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Everything you need to know about the temporary migrant shelter in Long Beach

The Long Beach Convention Center became a temporary migrant shelter on Thursday, April 22, for children who were found at the border without a parent.

But what exactly does that mean for the children, the facility and the city? Here’s everything you need to know:

How many kids will be there?

Officials said anywhere between a dozen and 150 children could arrive on Thursday, and up to 1,000 kids — mostly young girls ages 5 and up — could be housed there overall.

How long will the shelter operate?

Long Beach Mayor Robert Garcia has said the shelter will close Aug. 2 at the latest so as not to interfere with conventions that are already on the books. But the same children won’t be there the whole time; federal officials are aiming to transition kids from the shelter to living with family members or sponsors within seven-to-10 days of arriving at the Convention Center, though some cases may be more complex and take longer.

Who’s running the shelter?

The U.S. Department of Health and Human Services is operating the shelter, though they have contracted with other organizations to offer specific services on site. UCLA, for example, has been tapped to provide health screenings and medical care.

What conditions will the kids be living in?

Each child will have his or her own bed in a designated sleeping area and those areas will be divided into groups of 30 kids each. They will also be provided with showers, three meals a day, snacks, three-to-four hours of classroom time daily, medical services, mental health services, indoor and outdoor recreation areas and supplies like toys, books and clothes.

Why does the government need more shelters?

There has been a recent surge of unaccompanied minors, fleeing violence and poverty in Central America, who have sought to cross the southern border. Border authorities encountered nearly 19,000 children without a parent in March, an all-time monthly high and about double the number that were found in February. The reasons behind the surge are complex, including a hurricane that hit Central America in November that exacerbated poverty in the region. But the Biden administration’s policies — including a decision to allow unaccompanied minors to seek asylum amid the coronavirus pandemic, unlike other migrants — have also played a role.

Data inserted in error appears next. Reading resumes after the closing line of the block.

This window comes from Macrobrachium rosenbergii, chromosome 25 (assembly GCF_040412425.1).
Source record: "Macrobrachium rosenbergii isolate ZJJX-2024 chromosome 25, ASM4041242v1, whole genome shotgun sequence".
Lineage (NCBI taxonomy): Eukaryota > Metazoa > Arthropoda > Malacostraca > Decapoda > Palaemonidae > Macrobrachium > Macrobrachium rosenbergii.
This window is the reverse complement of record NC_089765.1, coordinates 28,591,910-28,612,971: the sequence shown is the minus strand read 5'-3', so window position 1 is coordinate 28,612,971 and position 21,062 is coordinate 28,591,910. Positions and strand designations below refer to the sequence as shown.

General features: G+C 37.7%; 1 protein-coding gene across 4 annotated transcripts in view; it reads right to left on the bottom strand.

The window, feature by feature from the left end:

Why Long Beach?

Federal officials have not said why they sought Long Beach specifically for a shelter, but the city is not alone in temporarily converting its facilities to help address the humanitarian crisis. In Southern California, San Diego is also operating a shelter at its Convention Center, and another one will likely open up at the Pomona Fairplex. HHS has also opened nearly a dozen similar sites in Texas, as well as facilities in Michigan and Pennsylvania.

How can I help?

Community members, local organizations and businesses can sign up to volunteer at the shelter by visiting an online portal. Businesses and organizations providing services that could be useful at the site — including meals, education, mental health support, legal services and language translation — can complete a form to demonstrate their interest in helping, and individuals interested in volunteering can also fill out a separate form.

Folks who want to make a tax-deductible donation to the Migrant Children Support Fund can mail a check, payable to “Long Beach Community Foundation” and with “Migrant Children Support Fund” in the memo, to Long Beach Community Foundation, 400 Oceangate, Suite 800, Long Beach, CA 90802. People can also donate with a credit card online at longbeachcf.org/donate/migrant-children-support-fund.

The city’s portal can be found at longbeach.gov/pages/city-news/lb-humanitarian-family-reunification-efforts.

The Associated Press contributed to this report.

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Source: Orange County Register

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